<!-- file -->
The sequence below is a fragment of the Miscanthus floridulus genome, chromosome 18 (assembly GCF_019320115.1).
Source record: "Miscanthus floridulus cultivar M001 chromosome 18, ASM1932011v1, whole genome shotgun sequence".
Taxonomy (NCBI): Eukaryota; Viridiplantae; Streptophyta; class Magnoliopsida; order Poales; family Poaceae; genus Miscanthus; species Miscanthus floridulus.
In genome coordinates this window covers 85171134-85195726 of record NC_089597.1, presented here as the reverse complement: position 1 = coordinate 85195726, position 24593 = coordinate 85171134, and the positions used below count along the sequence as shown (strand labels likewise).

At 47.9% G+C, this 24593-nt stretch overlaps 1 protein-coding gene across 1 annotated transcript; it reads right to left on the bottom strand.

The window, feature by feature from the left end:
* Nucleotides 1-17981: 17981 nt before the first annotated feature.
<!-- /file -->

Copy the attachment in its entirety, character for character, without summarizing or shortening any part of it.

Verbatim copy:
The sequence below is a fragment of the Miscanthus floridulus genome, chromosome 18 (assembly GCF_019320115.1).
Source record: "Miscanthus floridulus cultivar M001 chromosome 18, ASM1932011v1, whole genome shotgun sequence".
Taxonomy (NCBI): Eukaryota; Viridiplantae; Streptophyta; class Magnoliopsida; order Poales; family Poaceae; genus Miscanthus; species Miscanthus floridulus.
In genome coordinates this window covers 85171134-85195726 of record NC_089597.1, presented here as the reverse complement: position 1 = coordinate 85195726, position 24593 = coordinate 85171134, and the positions used below count along the sequence as shown (strand labels likewise).

At 47.9% G+C, this 24593-nt stretch overlaps 1 protein-coding gene across 1 annotated transcript; it reads right to left on the bottom strand.

The window, feature by feature from the left end:
* Nucleotides 1-17981: 17981 nt before the first annotated feature.